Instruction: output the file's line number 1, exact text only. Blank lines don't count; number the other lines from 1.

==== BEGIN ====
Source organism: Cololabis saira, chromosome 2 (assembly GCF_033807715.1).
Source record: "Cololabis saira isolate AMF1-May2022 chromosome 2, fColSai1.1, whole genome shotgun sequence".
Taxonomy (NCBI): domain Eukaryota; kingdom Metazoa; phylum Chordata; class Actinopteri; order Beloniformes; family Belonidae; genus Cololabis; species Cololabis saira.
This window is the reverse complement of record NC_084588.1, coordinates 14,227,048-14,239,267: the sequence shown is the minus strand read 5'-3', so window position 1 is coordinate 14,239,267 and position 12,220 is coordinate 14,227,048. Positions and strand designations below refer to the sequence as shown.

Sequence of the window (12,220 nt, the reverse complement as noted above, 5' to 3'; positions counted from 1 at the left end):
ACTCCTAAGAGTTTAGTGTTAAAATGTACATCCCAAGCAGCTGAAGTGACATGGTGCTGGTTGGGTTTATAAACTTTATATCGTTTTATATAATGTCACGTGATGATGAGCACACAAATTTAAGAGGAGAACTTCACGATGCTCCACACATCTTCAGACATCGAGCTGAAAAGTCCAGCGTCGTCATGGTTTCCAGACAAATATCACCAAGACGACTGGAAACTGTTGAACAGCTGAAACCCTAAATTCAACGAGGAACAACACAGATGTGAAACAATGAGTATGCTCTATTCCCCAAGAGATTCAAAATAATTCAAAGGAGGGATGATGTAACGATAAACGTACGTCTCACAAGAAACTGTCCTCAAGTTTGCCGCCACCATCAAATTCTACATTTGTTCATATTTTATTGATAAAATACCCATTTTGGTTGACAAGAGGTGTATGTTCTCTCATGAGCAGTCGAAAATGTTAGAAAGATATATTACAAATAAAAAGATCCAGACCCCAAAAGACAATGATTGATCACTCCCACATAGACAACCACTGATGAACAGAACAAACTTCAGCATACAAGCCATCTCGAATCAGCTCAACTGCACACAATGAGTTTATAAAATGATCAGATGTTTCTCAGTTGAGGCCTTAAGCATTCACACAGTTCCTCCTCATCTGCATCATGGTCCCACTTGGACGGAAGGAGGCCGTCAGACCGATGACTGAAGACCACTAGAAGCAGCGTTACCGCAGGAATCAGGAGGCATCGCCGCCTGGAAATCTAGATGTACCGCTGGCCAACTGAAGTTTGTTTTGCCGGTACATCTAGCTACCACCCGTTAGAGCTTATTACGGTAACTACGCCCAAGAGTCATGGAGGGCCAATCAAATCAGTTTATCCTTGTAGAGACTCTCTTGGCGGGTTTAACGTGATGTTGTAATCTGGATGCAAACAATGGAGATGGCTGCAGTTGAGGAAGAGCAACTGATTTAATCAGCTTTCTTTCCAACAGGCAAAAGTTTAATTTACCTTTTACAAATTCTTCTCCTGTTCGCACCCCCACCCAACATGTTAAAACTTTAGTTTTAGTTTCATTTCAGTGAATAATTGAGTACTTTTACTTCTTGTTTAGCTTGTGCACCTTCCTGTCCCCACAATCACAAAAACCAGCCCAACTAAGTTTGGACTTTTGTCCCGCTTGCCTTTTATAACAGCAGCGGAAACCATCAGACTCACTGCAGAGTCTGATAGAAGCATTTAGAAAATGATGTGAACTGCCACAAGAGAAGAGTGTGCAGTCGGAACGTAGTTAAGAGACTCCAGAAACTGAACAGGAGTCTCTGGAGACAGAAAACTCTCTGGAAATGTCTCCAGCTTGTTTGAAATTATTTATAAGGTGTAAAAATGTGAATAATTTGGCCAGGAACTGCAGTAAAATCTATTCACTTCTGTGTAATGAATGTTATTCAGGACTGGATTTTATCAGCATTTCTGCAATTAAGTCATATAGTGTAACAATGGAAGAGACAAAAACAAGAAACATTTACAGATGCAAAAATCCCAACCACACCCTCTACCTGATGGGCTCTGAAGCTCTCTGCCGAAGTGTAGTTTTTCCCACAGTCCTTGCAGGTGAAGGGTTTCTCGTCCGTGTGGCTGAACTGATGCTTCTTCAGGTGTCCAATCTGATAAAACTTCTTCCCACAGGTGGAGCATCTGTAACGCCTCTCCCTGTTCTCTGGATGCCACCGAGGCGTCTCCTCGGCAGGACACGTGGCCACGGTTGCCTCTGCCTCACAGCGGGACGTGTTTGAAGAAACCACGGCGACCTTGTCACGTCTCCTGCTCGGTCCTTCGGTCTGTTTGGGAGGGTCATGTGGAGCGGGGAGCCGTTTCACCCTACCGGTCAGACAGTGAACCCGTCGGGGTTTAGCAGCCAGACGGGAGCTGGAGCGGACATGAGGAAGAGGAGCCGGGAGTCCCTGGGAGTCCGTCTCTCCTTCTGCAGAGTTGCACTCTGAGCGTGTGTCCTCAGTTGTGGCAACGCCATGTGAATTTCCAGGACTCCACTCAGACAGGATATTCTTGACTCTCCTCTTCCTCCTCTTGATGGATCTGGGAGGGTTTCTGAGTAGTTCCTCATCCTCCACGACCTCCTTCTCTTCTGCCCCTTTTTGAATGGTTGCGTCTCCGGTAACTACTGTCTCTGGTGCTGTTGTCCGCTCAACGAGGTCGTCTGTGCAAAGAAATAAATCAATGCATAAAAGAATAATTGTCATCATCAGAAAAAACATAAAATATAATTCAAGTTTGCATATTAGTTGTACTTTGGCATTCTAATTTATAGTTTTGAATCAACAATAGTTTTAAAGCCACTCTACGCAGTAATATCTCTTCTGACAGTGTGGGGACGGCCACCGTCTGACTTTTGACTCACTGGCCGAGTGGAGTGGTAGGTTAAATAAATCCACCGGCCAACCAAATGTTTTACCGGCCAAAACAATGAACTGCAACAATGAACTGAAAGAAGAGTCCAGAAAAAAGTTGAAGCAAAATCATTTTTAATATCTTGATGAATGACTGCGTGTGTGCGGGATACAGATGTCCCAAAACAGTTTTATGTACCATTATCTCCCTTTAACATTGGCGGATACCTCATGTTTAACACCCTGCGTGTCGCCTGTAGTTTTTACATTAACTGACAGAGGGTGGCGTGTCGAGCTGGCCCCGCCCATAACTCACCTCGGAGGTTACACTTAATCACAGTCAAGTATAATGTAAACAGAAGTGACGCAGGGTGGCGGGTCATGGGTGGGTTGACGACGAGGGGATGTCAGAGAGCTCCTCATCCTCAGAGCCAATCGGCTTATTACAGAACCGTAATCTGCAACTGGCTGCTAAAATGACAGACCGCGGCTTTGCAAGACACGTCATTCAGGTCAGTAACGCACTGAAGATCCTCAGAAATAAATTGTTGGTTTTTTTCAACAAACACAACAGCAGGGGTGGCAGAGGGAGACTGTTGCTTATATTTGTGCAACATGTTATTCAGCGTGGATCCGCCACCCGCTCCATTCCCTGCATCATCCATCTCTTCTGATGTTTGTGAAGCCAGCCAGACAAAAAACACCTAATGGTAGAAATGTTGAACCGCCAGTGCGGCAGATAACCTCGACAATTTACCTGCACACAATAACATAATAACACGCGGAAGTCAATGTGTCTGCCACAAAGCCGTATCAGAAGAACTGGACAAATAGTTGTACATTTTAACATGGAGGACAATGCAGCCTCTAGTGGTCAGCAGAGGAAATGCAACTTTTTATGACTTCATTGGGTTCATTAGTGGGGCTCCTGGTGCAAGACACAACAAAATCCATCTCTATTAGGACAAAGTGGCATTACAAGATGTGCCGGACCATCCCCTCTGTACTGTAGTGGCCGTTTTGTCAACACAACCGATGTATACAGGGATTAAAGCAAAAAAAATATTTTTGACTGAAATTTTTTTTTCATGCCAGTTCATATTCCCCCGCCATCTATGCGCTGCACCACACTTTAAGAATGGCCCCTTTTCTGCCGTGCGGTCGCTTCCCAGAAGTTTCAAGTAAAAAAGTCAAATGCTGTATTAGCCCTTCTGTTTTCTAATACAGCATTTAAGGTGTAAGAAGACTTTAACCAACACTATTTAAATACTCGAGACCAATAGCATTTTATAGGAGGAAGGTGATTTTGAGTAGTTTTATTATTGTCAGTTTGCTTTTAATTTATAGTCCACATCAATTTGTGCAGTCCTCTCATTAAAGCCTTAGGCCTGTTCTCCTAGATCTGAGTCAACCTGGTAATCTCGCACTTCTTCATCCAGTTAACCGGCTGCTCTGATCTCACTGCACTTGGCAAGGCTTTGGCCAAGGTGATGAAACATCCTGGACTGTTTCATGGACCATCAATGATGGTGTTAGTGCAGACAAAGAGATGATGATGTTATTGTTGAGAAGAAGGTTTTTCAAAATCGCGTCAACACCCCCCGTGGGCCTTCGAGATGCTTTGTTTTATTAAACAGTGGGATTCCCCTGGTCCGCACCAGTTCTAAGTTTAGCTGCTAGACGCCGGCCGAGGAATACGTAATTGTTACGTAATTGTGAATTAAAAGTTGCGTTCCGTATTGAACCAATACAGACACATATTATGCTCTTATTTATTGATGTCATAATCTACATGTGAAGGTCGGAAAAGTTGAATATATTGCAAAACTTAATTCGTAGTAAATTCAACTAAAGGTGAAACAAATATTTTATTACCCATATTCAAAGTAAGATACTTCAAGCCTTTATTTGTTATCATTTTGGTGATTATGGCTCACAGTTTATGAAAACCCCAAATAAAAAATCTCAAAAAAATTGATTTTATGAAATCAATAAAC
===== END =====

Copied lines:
Source organism: Cololabis saira, chromosome 2 (assembly GCF_033807715.1).